Oram v. Linderman et al

Filing 117

ORDER, the reference to the Magistrate Judge is withdrawn as to Plaintiff's Motion for Summary Judgment on Count III 72 , Defendants Wexford, Bell, and Lewis' Motion for Summary Judgment 80 , and Plaintiff's Motion for Leave to Authe nticate Plaintiff's Exs. B-E 94 ; Plaintiff's Motion for Summary Judgment on Count III 72 is denied; the Clerk is directed to ensure that the docket reflects that Plaintiff's Motion is still pending as to Counts I and II; Plaintiff& #039;s Motion for Leave to Authenticate Plaintiff's Exs. B-E 94 is denied as moot; Defendants Wexford, Bell, and Lewis's Motion for Summary Judgment 80 is granted; the claim in Count III is dismissed with prejudice and Defendants Wexford, Bell, and Lewis are dismissed; the remaining claims are Counts I and II against Linderman and Manning. Signed by Senior Judge Frederick J Martone on 6/9/14. (REW)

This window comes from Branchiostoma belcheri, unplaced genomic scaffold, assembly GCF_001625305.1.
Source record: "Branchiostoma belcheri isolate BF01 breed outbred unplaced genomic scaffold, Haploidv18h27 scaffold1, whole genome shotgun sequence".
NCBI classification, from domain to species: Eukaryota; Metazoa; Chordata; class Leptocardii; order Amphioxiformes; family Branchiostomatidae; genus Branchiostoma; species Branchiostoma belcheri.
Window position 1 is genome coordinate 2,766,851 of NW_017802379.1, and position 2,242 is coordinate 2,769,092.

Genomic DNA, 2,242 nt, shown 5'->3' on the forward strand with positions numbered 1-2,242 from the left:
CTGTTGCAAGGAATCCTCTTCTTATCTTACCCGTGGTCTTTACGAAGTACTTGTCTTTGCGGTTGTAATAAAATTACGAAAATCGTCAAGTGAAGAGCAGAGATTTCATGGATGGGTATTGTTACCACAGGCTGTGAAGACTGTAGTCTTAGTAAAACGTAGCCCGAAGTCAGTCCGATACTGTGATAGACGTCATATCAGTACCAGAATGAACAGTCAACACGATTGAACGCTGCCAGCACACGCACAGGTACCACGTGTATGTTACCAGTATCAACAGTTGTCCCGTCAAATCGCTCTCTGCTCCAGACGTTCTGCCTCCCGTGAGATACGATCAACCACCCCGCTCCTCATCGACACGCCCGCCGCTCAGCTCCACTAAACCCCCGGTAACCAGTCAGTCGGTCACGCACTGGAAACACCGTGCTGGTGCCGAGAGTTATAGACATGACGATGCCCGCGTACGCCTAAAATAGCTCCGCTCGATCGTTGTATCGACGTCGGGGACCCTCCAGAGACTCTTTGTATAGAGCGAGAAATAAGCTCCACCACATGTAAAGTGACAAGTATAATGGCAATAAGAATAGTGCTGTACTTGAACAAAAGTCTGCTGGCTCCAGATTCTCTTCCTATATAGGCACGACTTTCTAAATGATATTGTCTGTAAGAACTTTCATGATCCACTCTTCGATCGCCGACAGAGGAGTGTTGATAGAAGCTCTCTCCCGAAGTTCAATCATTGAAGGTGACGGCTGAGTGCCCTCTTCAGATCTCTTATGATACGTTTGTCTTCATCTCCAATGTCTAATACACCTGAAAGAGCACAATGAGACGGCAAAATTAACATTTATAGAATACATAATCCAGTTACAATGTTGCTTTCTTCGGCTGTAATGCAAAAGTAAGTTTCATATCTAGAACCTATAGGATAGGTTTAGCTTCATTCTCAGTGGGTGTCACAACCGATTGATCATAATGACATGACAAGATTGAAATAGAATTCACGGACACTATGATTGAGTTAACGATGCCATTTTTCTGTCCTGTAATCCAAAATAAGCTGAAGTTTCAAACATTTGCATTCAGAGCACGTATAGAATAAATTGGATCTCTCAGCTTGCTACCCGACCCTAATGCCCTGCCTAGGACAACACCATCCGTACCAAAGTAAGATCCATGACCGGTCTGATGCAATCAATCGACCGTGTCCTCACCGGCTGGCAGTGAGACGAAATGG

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1 2 SVK WO 3 4 5 6 IN THE UNITED STATES DISTRICT COURT 7 FOR THE DISTRICT OF ARIZONA 8 9 Jimmy Oram, 10 11 12 No. CV-12-02450-PHX-FJM (BSB) Plaintiff, vs. ORDER Mike Linderman, et al., 13 Defendants. 14 15 Plaintiff Jimmy Oram, who is a prisoner in the custody of the Arizona Department 16 of Corrections (ADC), brought this civil rights case pursuant to 42 U.S.C. § 1983 against 17 Defendants Mike Linderman, Charles Manning, Wexford Health Services (Wexford), Dr. 18 Thomas Bell, and Cameron Lewis, Facility Health Administrator (FHA). (Doc. 41, 19 Second Amend. Compl. (SAC).) 20 remaining claims—Counts I through III. (Doc. 72.) Defendants Wexford, Bell, and 21 Lewis, who are Defendants in Count III only, cross-move for summary judgment.1 (Doc. 22 80.) Defendants Linderman and Manning, who are Defendants in Counts I and II only, 23 file a separate cross-motion for summary judgment.2 (Doc. 99.) Plaintiff moves for summary judgment on the 24 25 26 27 28 1 The Court provided notice to Plaintiff pursuant to Rand v. Rowland, 154 F.3d 952, 962 (9th Cir. 1998) (en banc), regarding the requirements of a response. (Doc. 82.) 2 Counts I and II raise religious exercise claims under the First Amendment and the Religious Land Use and Institutionalized Persons Act (RLUIPA), and the Court will address those Counts by separate Order. 1 The Court will deny Plaintiff’s Motion on Count III, grant Defendants’ Motion on 2 Count III, and dismiss the claim and Defendants Wexford, Bell, and Lewis. 3 I. Background 4 In Count III, Plaintiff claims his Eighth Amendment rights were violated when 5 Defendants Wexford and Bell arbitrarily discontinued his diabetes medication and Lewis 6 failed to correct the problem. 7 medication, he experienced vomiting, dizziness, fatigue, and general malaise. Plaintiff claims that as a result of being denied the 8 In support of his Motion, Plaintiff submits his Statement of Facts (Doc. 73 (PSOF 9 ¶¶ 33-47)), his declaration (Doc. 74, Pl. Decl. ¶¶ 32-46), and various exhibits (Doc. 75, 10 Exs. 12-18 (in part)). Defendants submit their Statement of Facts (Doc. 81 (DSOF)) and 11 exhibits (id.). Plaintiff submits his reply and response (Doc. 86) and his Statement of 12 Facts in Response to Defendants’ Motion (Doc. 87 (PSOFR)) with additional exhibits. 13 Plaintiff also files a Motion for Leave to Authenticate Plaintiff’s Exs. B-E, which are 14 attached to PSOFR; Defendants oppose. (Docs. 94, 102.) 15 II. Summary Judgment Standard 16 A court “shall grant summary judgment if the movant shows that there is no 17 genuine dispute as to any material fact and the movant is entitled to judgment as a matter 18 of law.” Fed. R. Civ. P. 56(a); see also Celotex Corp. v. Catrett, 477 U.S. 317, 322-23 19 (1986). 20 responsibility of presenting the basis for its motion and identifying those portions of the 21 record, together with affidavits, which it believes demonstrate the absence of a genuine 22 issue of material fact. Id. at 323. If the moving party meets its initial responsibility, the 23 burden then shifts to the opposing party who must demonstrate the existence of a material 24 factual dispute. Anderson v. Liberty Lobby, Inc., 477 U.S. 242, 248 (1986). Under summary judgment practice, the moving party bears the initial 25 When considering a summary judgment motion, the court examines the pleadings, 26 depositions, answers to interrogatories, and admissions on file, together with the 27 affidavits or declarations, if any. See Fed. R. Civ. P. 56(c). At summary judgment, the 28 judge’s function is not to weigh the evidence and determine the truth but to determine -2- 1 whether there is a genuine issue for trial. Anderson, 477 U.S. at 249. The evidence of 2 the non-movant is “to be believed, and all justifiable inferences are to be drawn in his 3 favor.” Id. at 255. But, if the evidence of the non-moving party is merely colorable or is 4 not significantly probative, summary judgment may be granted. 5 Conclusory allegations, unsupported by factual material, are insufficient to defeat a 6 motion for summary judgment. Taylor v. List, 880 F.2d 1040, 1045 (9th Cir. 1989). 7 III. Id. at 248-49. Count III—Wexford Health Services, Dr. Bell, and Mr. Lewis 8 A. 9 Wexford is the private company that during the relevant time period contracted 10 with ADC to provide health care services to ADC inmates. (PSOF ¶ 33.) Dr. Bell and 11 Mr. Lewis were employees of Wexford. (PSOF ¶¶ 34, 35; Doc. 81, Ex. 3, Bell Decl. ¶ 2, 12 Ex. 9, Lewis Decl. ¶¶ 1-2.) Background Facts 13 Plaintiff, who is housed at Arizona State Prison Complex (ASPC)-Lewis, asserts 14 that he is diabetic and takes Metformin. He claims that when he does not have his 15 medication, his blood-sugar levels can rise dangerously. (PSOF ¶ 36.) Dr. Bell was 16 Plaintiff’s treating physician and on June 4, 2012, ordered Plaintiff Metformin through 17 December 2012. On November 17, 2012, Plaintiff stopped receiving the medication and 18 began to experience mild symptoms within days. On November 25, he submitted a 19 Health Needs Request (HNR) for medication. (PSOF ¶ 38.) The pharmacy advised 20 Plaintiff on November 27 that the medication was discontinued. (PSOF ¶ 39; DSOF ¶ 21 21.) 22 On December 4, 2012, in response to an inmate letter about the lack of 23 medication, Plaintiff was advised by CO III Neu that he sent an email “to the FHA.” 24 (PSOF ¶ 40.) When Plaintiff did not receive a further response, he filed a grievance. (Id. 25 ¶ 41.) 26 Defendants concede that the medication was discontinued. (DSOF ¶ 23.) But 27 they assert that in August of 2012, Dr. Bell left ASPC-Lewis and worked exclusively at 28 ASPC-Florence and ASPC-Eyman and did not return to ASPC-Lewis until January 15, -3- 1 2013. From August 2012 until January 15, 2013, Dr. Bell did not treat inmates at ASPC- 2 Lewis. (Id.) After Dr. Bell left ASPC-Lewis, Dr. Erin Corridon, a temporary doctor who 3 is not a Defendant, provided treatment to inmates at ASPC-Lewis. (Id. ¶ 17.) The 4 pharmacy records show that Dr. Corridon renewed Plaintiff’s Metformin prescription on 5 November 9, 2012 for six months but the quantity prescribed was zero. (Id. ¶¶ 22-23, Ex. 6 5.) 7 On January 30, 2013, after his return to ASPC-Lewis, Bell examined Plaintiff, 8 ordered tests, and prescribed two Metformin prescriptions. (Id. ¶¶ 38-40.) According to 9 Defendants, one Metformin prescription was for 30 days, which Plaintiff received that 10 day; the other prescription was for 17 days and was filled on February 19. (Id. ¶¶ 43-46.) 11 Plaintiff disputes that he received his prescription on January 30. Instead, he asserts that 12 he did not receive his medication until February 20. (PSOFR ¶ 38.) 13 Lewis first began working as Complex Manager on December 3, 2012 and his 14 email was not set up until several days later. (DSOF ¶¶ 28-31, Ex. 9, Lewis Decl. ¶¶ 1, 15 2.) He avers that he did not receive Plaintiff’s medical grievance until January 30, 2013, 16 and scheduled an appointment for Plaintiff to see Dr. Bell that same day (DSOF ¶¶ 35- 17 36.) 18 B. 19 To prevail on a claim under the Eighth Amendment for prison medical care, a 20 prisoner must demonstrate “deliberate indifference to serious medical needs.” Jett v. 21 Penner, 439 F.3d 1091, 1096 (9th Cir. 2006) (citing Estelle v. Gamble, 429 U.S. 97, 104 22 (1976)). A plaintiff must show (1) a “serious medical need” by demonstrating that failure 23 to treat the condition could result in further significant injury or the unnecessary and 24 wanton infliction of pain and (2) that the defendant’s response was deliberately 25 indifferent. Id. To act with deliberate indifference, a prison official must both know of 26 and disregard an excessive risk to inmate health; the official must be aware of facts from 27 which the inference could be drawn that a substantial risk of serious harm exists, and he 28 must also draw the inference. Farmer v. Brennan, 511 U.S. 825, 837 (1994). Deliberate Legal Standards -4- 1 indifference in the medical context may be shown by a purposeful act or failure to 2 respond to a prisoner’s pain or possible medical need and harm caused by the 3 indifference. Jett, 439 F.3d at 1096. 4 But mere claims of “indifference,” “negligence,” or “medical malpractice” do not 5 support a claim under § 1983. Broughton v. Cutter Labs., 622 F.2d 458, 460 (9th Cir. 6 1980). 7 constitute an Eighth Amendment violation. Wood v. Housewright, 900 F.2d 1332, 1334 8 (9th Cir. 1990). 9 medical personnel regarding an appropriate medical diagnosis or treatment are not 10 enough to establish a deliberate indifference claim. Jackson v. McIntosh, 90 F.3d 330, 11 332 (9th Cir. 1996). Inadequate treatment due to malpractice or even gross negligence does not Moreover, differences in judgment between an inmate and prison 12 C. 13 The Court will deny Plaintiff’s motion and grant Defendants’ motion for summary 14 15 16 17 18 19 20 21 22 23 24 25 26 27 28 Discussion judgment. 1. Preliminary Issue—Plaintiff’s Motion to Authenticate and Admissibility In his SAC, Plaintiff asserts policies or practices by Wexford and Bell of (1) arbitrarily discontinuing life-saving medications to save money and (2) failing to train staff to appropriately address inmates’ HNRs. (Doc. 41 ¶¶ 5, 13.) Plaintiff submits four exhibits with the PSOFR that he moves to have authenticated. (Doc. 94; ref. Doc 87, Ex. B, “Written Cure Notification”; Ex. C, Wexford Organizational Chart; Ex. D, ADC Press Release; Ex. E, Inmate Letter Response.) Defendants object on grounds of admissibility and authentication. (Docs. 91, 102.) Plaintiff’s Exhibit B is a letter, dated September 21, 2012, from the ADC to Wexford, designated a Written Cure Notification. (PSOFR ¶¶ 5, 16; Ex. B.) The document is self-authenticating. See Fed. R. Evid. 902(1). It contains the Arizona State Seal as well as the ADC Seal. Moreover, Defendants do not claim that the letter is not what it purports to be. (Doc. 102.) Plaintiff argues that the letter is admissible under Rule 803(6) and (8). (PSOFR ¶ 5.) Relying on this Cure-Notification letter, Plaintiff -5- 1 further asserts that “according to ADC officials, ‘Wexford’s Regional and Corporate 2 personnel,’ were aware that within just the first 6 weeks of the start of their contract more 3 than ‘8350’ prisoner’s medications were discontinued and there weren’t enough medical 4 personnel to meet their medical needs.” (Doc. 87 at 2.) In fact, this letter states that 5 during August 2012, ADC conducted random reviews of prescriptions and learned that “a 6 significant number of inmates may not have been receiving their medications as 7 prescribed due to expired prescriptions and inappropriate renewals or refills. 8 Approximately 8,358 prescriptions required review and potential renewal to ensure 9 inmates receive their required medications.” (Id., Ex. B at 2) (Emphasis added.) The 10 letter also alleges “inadequate staffing levels in multiple program areas at multiple 11 locations.”3 (Id. at 5.) Defendants object to the admissibility of the letter. (Doc. 91 at 3.) 12 The Court finds that although the letter is admissible to show that Wexford was on 13 notice of alleged problems with medications, see e.g. U.S. v. Payne, 944 F.2d 1458, 1472 14 (9th Cir. 1991), the allegations in the letter regarding the existence of those problems are 15 not admissible against Wexford or any Wexford employee. That is, the allegations 16 themselves are not evidence of a problem with medications. 17 hearsay made in the context of a contract dispute between ADC and Wexford, and they 18 are not admissible as admissions against Wexford under Federal Rule of Evidence 19 801(d)(2). Those allegations are 20 In addition, Plaintiff fails to point to evidence in an admissible form to establish 21 the existence of widespread problems with medications. See Fed. R. Civ. P. 56(c)(2). 22 Only admissible evidence may be considered in ruling on a summary judgment motion. 23 Orr v. Bank of Am., 285 F.3d 764, 773 (9th Cir. 2002). While material produced at the 24 summary judgment stage need not be in the form of admissible evidence, in order to 25 create a genuine dispute of fact, a party must demonstrate at summary judgment that he 26 can present evidence in support of the fact that would be admissible at trial. “At the 27 28 3 Plaintiff does not raise an issue of understaffing in his SAC, so the Court will not consider it. See Pickern v. Pier 1 Imports, Inc., 457 F.3d 963, 968-69 (9th Cir. 2006) (a party may not raise new claims in response to a summary judgment motion). -6- 1 summary judgment stage, we do not focus on the admissibility of the evidence’s form. 2 We instead focus on the admissibility of its contents.” Fraser v. Goodale, 342 F.3d 1032, 3 1036-37 (9th Cir. 2003) (finding on summary judgment that that even if a diary was not 4 admissible, it was sufficient if the contents of the diary were admissible where the 5 contents were mere recitations of events within the plaintiff’s personal knowledge to 6 which she could testify at trial); see also Block v. City of Los Angeles, 253 F.3d 410, 419 7 (9th Cir. 2001) (although a party need not produce at summary judgment evidence in a 8 form that would be admissible at trial, it was an abuse of discretion to consider 9 information in an affidavit that failed to set forth facts that would be admissible in 10 evidence because it was not made on personal knowledge). 11 As the commentary to Rule 56(c)(2) states, “[t]he burden is on the proponent to 12 show that the material is admissible as presented or to explain the admissible form that is 13 anticipated.” See Fed. R. Civ. P. 56(c)(2), Advisory comm. notes to 2010 Amendments. 14 Plaintiff points to no evidence other than the Cure-Notification letter to establish the 15 alleged widespread policy or practice of failing to provide medications. Plaintiff does not 16 submit the underlying data referred to in the Cure-Notification letter that purports to form 17 the basis of the allegations. He does not claim to have the data, and he does not identify 18 other evidence in admissible form to prove a policy or practice of failing to provide 19 medications. 20 explain how he will present evidence on this point in a form that would be admissible. 21 See Fed. R. Civ. P. 56(c)(2). Without admissible evidence, Plaintiff fails to create a 22 genuine issue of disputed fact regarding such a policy. Moreover, discovery is closed. (Doc. 20, 67.) Thus, Plaintiff does not 23 The January 2013 News Release, which Plaintiff seeks to have authenticated, 24 merely states that ADC and Wexford agreed to terminate the contract. (Doc. 87, Ex. D.) 25 It contains no probative evidence regarding any issues in the case, and therefore the 26 motion for authentication is denied. The Court will address the authentication of the 27 remainder of the exhibits in question as they are relevant to the issues. 28 -7- 1 2. 2 Defendants a. Dr. Bell 3 The undisputed facts show that Dr. Bell prescribed Plaintiff’s Metformin on June 4 4, 2012 through December 2012. It is also undisputed that Bell was not at the ASPC- 5 Lewis facility from August 2012 until January 15, 2013, and he did not treat ASPC- 6 Lewis inmates during his absence. Plaintiff argues that it is irrelevant that Bell did not 7 treat inmates because Bell was Wexford’s Medical Director, and under ADC policy, he 8 was “accountable to ensure all inmates are provided access to health care.” (PSOFR ¶ 9 16.) But there is no respondeat superior liability under § 1983, and therefore a 10 defendant’s position as the supervisor of persons who allegedly violated Plaintiff=s 11 constitutional rights does not impose liability. Monell v. New York City Dep’t of Soc. 12 Serv., 436 U.S. 658, 691-92 (1978); Taylor v. List, 880 F.2d 1040, 1045 (9th Cir. 1989). 13 Thus, Bell’s position as Medical Director is insufficient to create a triable issue of fact as 14 to his liability. Plaintiff’s motion to authenticate the organizational chart showing Bell as 15 medical director at PSOFR, Ex. C is denied as moot. 16 Nevertheless, as a supervisor, Bell could be deliberately indifferent if he “was 17 personally involved in the constitutional deprivation or a sufficient causal connection 18 exists between the supervisor’s unlawful conduct and the constitutional violation.” Lolli 19 v. Cnty. of Orange, 351 F.3d 410, 418 (9th Cir. 2003). The requisite causal connection 20 can be established in a number of ways: the plaintiff may show that the supervisor 21 knowingly refused to terminate acts by others that he knew or should have known would 22 inflict a constitutional injury; that he acquiesced in a constitutional deprivation by 23 subordinates; or that he exhibited a reckless or callous indifference to the prisoner’s 24 constitutional rights. Moss v. U.S. Secret Serv., 675 F.3d 1213, 1231 (9th Cir. 2012); 25 Dubner v. City of S.F., 266 F.3d 959, 968 (9th Cir. 2001); Starr v. Baca, 652 F.3d 1202 26 (9th Cir. 2011). 27 Plaintiff suggests that Bell was aware of the “expired medication issue” because 28 on September 21, 2012, ADC provided Wexford the Cure-Notification letter. (PSOFR ¶¶ -8- 1 5, 16; Ex. B.) First, as noted, the allegations in the letter are inadmissible hearsay as to 2 “expired prescriptions and inappropriate renewals or refills.” 3 evidence that Bell ever saw the letter or otherwise knew about the alleged problem; Bell 4 is not listed as a recipient of the letter. And although Plaintiff alleged in his SAC that it 5 was Bell’s policy, he offers no evidence to support the claim. Instead, Plaintiff admits 6 that Bell prescribed Metformin for Plaintiff. Second, there is no 7 Bell attests that after he returned to ASPC-Lewis, he examined Plaintiff on 8 January 30, ordered tests, and prescribed Metformin that same day. However, Plaintiff 9 asserts that he did not receive his medication until February 20—20 days later. (PSOFR 10 ¶ 38.) He further states that “though Bell filled out the prescription[,] . . . he never 11 processed it or followed up on it.” (Id.) 12 But Plaintiff provides no evidence that Bell failed to “process” the prescription; he 13 does not explain what he means by this conclusory allegation and offers no evidence that 14 Bell had a duty to follow-up on the prescription absent a complaint from Plaintiff 15 regarding non-receipt of his medication. Plaintiff’s speculation is not evidence of Bell’s 16 deliberate indifference. See Taylor, 880 F.2d at 1045. 17 In sum, there is no evidence that Bell was deliberately indifferent to Plaintiff’s 18 medical needs. Bell actually prescribed Plaintiff Metformin on two occasions and was 19 otherwise absent and not treating Plaintiff during the relevant timeframe. Summary 20 judgment is granted in favor of Bell. 21 2. Lewis 22 It is undisputed that Lewis is an administrator; he held the title of Complex 23 Manager, formerly known as the FHA. Plaintiff alleges that under ADC regulations, 24 Lewis had the duty to investigate medical grievances and correct problems in a timely 25 manner. (PSOF ¶ 35.) Plaintiff asserts that Lewis knew for almost two months that the 26 medication had been stopped but took no action to remedy the situation. (PSOFR ¶ 37.) 27 Lewis asserts that he started working at ASPC-Lewis on December 3, 2012, and 28 that his e-mail was not set up until several days later. (DSOF, Ex. 9, Lewis Decl. ¶¶ 1, -9- 1 2.) Plaintiff disputes the date of the e-mail set-up, arguing that CO III Neu stated in his 2 December 1, 2012 response to Plaintiff’s inmate letter, that he sent an e-mail “to the 3 FHA” regarding the medical issues. (PSOFR ¶ 28.) But even assuming that Neu’s 4 statement is admissible to show Neu sent an e-mail to FHA, the statement is ambiguous 5 as to when the e-mail was sent, and provides no evidence as to when or whether Lewis 6 actually received the e-mail. The Court finds that PSOFR, exhibit E is irrelevant to the 7 question of whether Lewis actually received an e-mail notification. Plaintiff’s motion to 8 authenticate exhibit E is denied as moot. 9 Plaintiff filed a grievance directed to Neu on December 19, writing “Emergency” 10 at the top. (DSOF, Ex. 11 (Doc. 81-1 at 40)) It is stamped as received in the Health Unit 11 on December 27. (Id.) Plaintiff speculates that the grievance was therefore processed 12 and delivered to Lewis as an emergency medical grievance. 13 Plaintiff’s speculation is not evidence that the grievance was received earlier by the 14 Health Unit and then delivered to Lewis. Instead, protocol at ASPC-Lewis required that 15 medical emergencies were to be conveyed by the CO III to medical staff, not to 16 administrative staff such as Lewis. (PSOFR ¶ 34.) But 17 Lewis attests that to the best of his recollection he did not become aware of the 18 grievance until January 30, 2013. (DSOF, Ex. 9 ¶ 6.) The grievance is not addressed to 19 Lewis and there is no evidence to contradict Lewis’s claim. 20 Plaintiff’s grievance on January 30, 2013, Lewis acted to ensure that Plaintiff received 21 appropriate medical treatment by scheduling an appointment with Dr. Bell the very same 22 day. (DSOF 37). Once Lewis received 23 In sum, there is insufficient probative evidence to show that Lewis was 24 deliberately indifferent to Plaintiff’s medical needs, in other words that he was aware of 25 Plaintiff’s medication issue prior to late January and, knowing of a risk to Plaintiff, failed 26 to take action. See Toguchi v. Chung, 391 F.3d 1051, 1057 (9th Cir. 2004) (“If a prison 27 official should have been aware of the risk, but was not, then the official has not violated 28 - 10 - 1 the Eighth Amendment, no matter how severe the risk.”). Summary judgment is granted 2 in favor of Lewis. 3 3. Wexford 4 It is well established that although municipalities and local governmental units can 5 be sued under § 1983, they cannot be held liable solely because they employed a 6 tortfeasor; that is, they cannot be liable on a theory of respondeat superior. Monell v. 7 Dep’t of Soc. Servs., 436 U.S. 658, 691 (1978). The requirements of Monell apply to 8 § 1983 suits against private entities acting under color of law. Brentwood Acad. v. Tenn. 9 Secondary School Athletic Ass’n, 531 U.S. 288, 295 (2001). 10 A plaintiff can establish private-entity liability by proving “that a[n] . . . employee 11 committed the alleged constitutional violation pursuant to a formal [entity] policy or 12 longstanding practice or custom which constitutes the standard operating procedure of the 13 . . . entity.” Gillette v. Delmore, 979 F.2d 1342, 1346 (9th Cir. 1992). Plaintiff must also 14 prove that the policy caused the constitutional violation. Id. In his SAC, Plaintiff alleged 15 that Wexford began deliberately discontinuing life-saving medications to save money. 16 (Doc. 40, SAC, Count III, ¶ 5.) 17 But as noted, Plaintiff provides no admissible evidence of such a policy. In 18 contrast, two Wexford doctors prescribed Plaintiff’s Metformin during the relevant time 19 period, and Bell renewed the prescription immediately upon his return to ASPC-Lewis. 20 Moreover, Defendants provide evidence that throughout the relevant timeframe, Plaintiff, 21 continued to receive medications for all of his other conditions, including hypertension, 22 cholesterol, and hypokalemia. 23 inconsistent with the policy alleged by Plaintiff. At most, non-receipt of the Metformin 24 was an isolated exception to Plaintiff’s overall treatment, and there was no “purposeful 25 act” or “failure to respond” to Plaintiff’s medical needs. See Jett, 439 F.3d at 1096. 26 Mere negligence does not rise to the level of a constitutional violation. See Wood, 900 27 F.2d at 1334. (DSOF ¶¶ 49-52.) 28 - 11 - Providing such medications is 1 Additionally, there is insufficient probative evidence that “expired medication 2 renewal” was the “moving force” behind Plaintiff’s non-receipt of his Metformin, 3 particularly since he received numerous other medications for other conditions during the 4 same period. See Rivera v. County of Los Angeles, 745 F.3d 384, 389 (9th Cir. 2014). 5 Finally, Plaintiff asserts that Wexford was understaffed and that there was no 6 pharmacy in the complex. (Doc. 86 at 3.) Plaintiff offers no admissible evidence of 7 these allegations. But even if true, these allegations are beyond the scope of the SAC, 8 and there is no proof that understaffing or lack of the pharmacy in the complex caused the 9 discontinuation of the medication. 10 Plaintiff fails to establish that the interruption in receipt of his medication was 11 caused by a policy or practice of Wexford or that Wexford was otherwise deliberately 12 indifferent to his medical needs. Summary judgment is granted in favor of Wexford. 13 IT IS ORDERED: 14 (1) The reference to the Magistrate Judge is withdrawn as to Plaintiff’s Motion 15 for Summary Judgment on Count III (Doc. 72), Defendants Wexford, Bell, and Lewis’s 16 Motion for Summary Judgment (Doc. 80), and Plaintiff’s Motion for Leave to 17 Authenticate Plaintiff’s Exs. B-E (Doc. 94). 18 (2) Plaintiff’s Motion for Summary Judgment on Count III (Doc. 72) is denied; 19 the Clerk of Court is directed to ensure that the docket reflects that Plaintiff’s Motion is 20 still pending as to Counts I and II. 21 22 (3) Plaintiff’s Motion for Leave to Authenticate Plaintiff’s Exs. B-E (Doc. 94) is denied as moot. 23 (4) Defendants Wexford, Bell, and Lewis’s Motion for Summary Judgment 24 (Doc. 80) is granted; the claim in Count III is dismissed with prejudice and 25 Defendants Wexford, Bell, and Lewis are dismissed. 26 … 27 … 28 … - 12 - 1 2 (5) 3 Dated this 9th day of June, 2014. The remaining claims are Counts I and II against Linderman and Manning. 4 5 6 7 8 9 10 11 12 13 14 15 16 17 18 19 20 21 22 23 24 25 26 27 28 - 13 -